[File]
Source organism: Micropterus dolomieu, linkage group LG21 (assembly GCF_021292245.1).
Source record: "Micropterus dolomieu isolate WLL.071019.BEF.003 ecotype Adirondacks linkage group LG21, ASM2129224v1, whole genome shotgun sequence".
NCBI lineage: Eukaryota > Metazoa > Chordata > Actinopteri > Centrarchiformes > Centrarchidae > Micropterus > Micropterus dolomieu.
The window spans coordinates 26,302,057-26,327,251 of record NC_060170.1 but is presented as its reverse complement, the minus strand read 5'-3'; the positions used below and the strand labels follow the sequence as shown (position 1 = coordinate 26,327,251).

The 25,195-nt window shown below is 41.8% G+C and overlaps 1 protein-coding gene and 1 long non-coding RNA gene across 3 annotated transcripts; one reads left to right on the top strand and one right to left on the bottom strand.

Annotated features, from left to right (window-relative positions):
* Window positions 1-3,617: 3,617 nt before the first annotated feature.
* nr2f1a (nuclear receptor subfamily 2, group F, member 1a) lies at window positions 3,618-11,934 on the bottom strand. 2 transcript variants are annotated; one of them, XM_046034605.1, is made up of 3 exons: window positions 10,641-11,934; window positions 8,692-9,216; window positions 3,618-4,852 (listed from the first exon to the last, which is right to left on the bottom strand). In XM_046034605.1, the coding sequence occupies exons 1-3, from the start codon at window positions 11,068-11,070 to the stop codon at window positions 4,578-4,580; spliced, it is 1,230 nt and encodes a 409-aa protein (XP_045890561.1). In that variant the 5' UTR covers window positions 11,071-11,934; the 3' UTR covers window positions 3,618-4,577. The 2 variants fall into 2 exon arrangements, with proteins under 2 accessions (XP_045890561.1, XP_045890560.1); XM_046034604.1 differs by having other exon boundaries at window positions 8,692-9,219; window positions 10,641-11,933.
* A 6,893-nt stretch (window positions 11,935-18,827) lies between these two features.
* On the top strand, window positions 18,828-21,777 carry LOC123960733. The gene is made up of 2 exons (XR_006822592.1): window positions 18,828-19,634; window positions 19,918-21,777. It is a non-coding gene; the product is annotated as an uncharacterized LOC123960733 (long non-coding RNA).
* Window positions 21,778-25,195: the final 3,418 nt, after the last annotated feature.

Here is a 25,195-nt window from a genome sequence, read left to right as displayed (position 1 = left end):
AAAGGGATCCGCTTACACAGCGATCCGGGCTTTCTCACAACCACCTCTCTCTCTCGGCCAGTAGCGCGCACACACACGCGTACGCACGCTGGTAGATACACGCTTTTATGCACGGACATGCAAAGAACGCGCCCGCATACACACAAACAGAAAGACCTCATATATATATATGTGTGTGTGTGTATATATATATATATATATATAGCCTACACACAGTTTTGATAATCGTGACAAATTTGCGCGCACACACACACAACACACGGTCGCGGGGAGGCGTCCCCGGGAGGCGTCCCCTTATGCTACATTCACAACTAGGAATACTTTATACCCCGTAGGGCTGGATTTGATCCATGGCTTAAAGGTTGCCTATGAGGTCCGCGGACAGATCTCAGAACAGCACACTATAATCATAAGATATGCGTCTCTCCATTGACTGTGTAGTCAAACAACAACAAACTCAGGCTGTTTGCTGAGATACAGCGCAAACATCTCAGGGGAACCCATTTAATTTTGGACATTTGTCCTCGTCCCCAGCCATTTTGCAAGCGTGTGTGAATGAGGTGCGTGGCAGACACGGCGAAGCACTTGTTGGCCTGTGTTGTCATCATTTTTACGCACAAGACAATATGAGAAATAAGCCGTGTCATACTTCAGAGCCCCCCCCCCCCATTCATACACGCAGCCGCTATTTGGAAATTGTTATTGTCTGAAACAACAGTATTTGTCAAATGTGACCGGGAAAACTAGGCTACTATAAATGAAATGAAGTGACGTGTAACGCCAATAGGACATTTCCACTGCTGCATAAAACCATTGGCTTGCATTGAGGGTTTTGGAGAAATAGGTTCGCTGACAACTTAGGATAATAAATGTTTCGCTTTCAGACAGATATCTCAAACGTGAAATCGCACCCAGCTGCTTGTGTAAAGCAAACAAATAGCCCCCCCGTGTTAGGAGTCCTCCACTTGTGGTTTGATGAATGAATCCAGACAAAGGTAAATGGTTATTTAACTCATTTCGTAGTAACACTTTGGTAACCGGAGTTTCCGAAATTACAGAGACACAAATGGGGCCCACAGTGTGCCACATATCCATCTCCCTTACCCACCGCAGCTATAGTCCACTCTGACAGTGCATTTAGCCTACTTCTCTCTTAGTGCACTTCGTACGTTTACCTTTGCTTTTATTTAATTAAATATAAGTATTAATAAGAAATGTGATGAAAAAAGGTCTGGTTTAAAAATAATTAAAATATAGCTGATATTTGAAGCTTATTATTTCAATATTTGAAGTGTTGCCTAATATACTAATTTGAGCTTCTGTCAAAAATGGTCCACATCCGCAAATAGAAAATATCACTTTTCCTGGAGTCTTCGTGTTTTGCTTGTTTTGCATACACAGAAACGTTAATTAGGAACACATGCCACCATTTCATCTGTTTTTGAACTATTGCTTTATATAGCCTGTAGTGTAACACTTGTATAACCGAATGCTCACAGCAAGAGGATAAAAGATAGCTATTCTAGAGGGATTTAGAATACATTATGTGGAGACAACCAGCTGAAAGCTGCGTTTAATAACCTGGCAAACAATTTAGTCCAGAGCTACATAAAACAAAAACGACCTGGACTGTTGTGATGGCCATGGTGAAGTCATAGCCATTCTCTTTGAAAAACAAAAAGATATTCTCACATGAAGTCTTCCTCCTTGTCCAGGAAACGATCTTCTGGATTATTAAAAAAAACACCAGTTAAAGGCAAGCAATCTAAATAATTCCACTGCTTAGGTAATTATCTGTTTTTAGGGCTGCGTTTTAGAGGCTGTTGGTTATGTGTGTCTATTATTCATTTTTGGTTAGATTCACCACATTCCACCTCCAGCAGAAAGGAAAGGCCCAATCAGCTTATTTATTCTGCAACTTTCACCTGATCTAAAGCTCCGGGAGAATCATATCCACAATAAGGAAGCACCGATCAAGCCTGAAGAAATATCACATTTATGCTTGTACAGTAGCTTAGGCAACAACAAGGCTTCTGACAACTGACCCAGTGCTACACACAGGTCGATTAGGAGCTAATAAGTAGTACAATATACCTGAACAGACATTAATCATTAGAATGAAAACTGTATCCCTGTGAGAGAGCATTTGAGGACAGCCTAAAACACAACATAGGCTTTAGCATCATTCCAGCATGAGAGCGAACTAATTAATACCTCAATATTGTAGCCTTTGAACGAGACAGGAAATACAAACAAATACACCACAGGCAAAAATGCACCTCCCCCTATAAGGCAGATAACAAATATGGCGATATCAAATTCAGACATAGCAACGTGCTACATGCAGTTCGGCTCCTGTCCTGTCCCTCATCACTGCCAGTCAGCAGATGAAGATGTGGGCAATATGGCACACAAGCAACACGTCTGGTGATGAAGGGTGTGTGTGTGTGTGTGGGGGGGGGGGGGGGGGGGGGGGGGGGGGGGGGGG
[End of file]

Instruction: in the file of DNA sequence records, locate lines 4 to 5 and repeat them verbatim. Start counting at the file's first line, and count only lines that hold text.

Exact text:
The window spans coordinates 26,302,057-26,327,251 of record NC_060170.1 but is presented as its reverse complement, the minus strand read 5'-3'; the positions used below and the strand labels follow the sequence as shown (position 1 = coordinate 26,327,251).

The 25,195-nt window shown below is 41.8% G+C and overlaps 1 protein-coding gene and 1 long non-coding RNA gene across 3 annotated transcripts; one reads left to right on the top strand and one right to left on the bottom strand.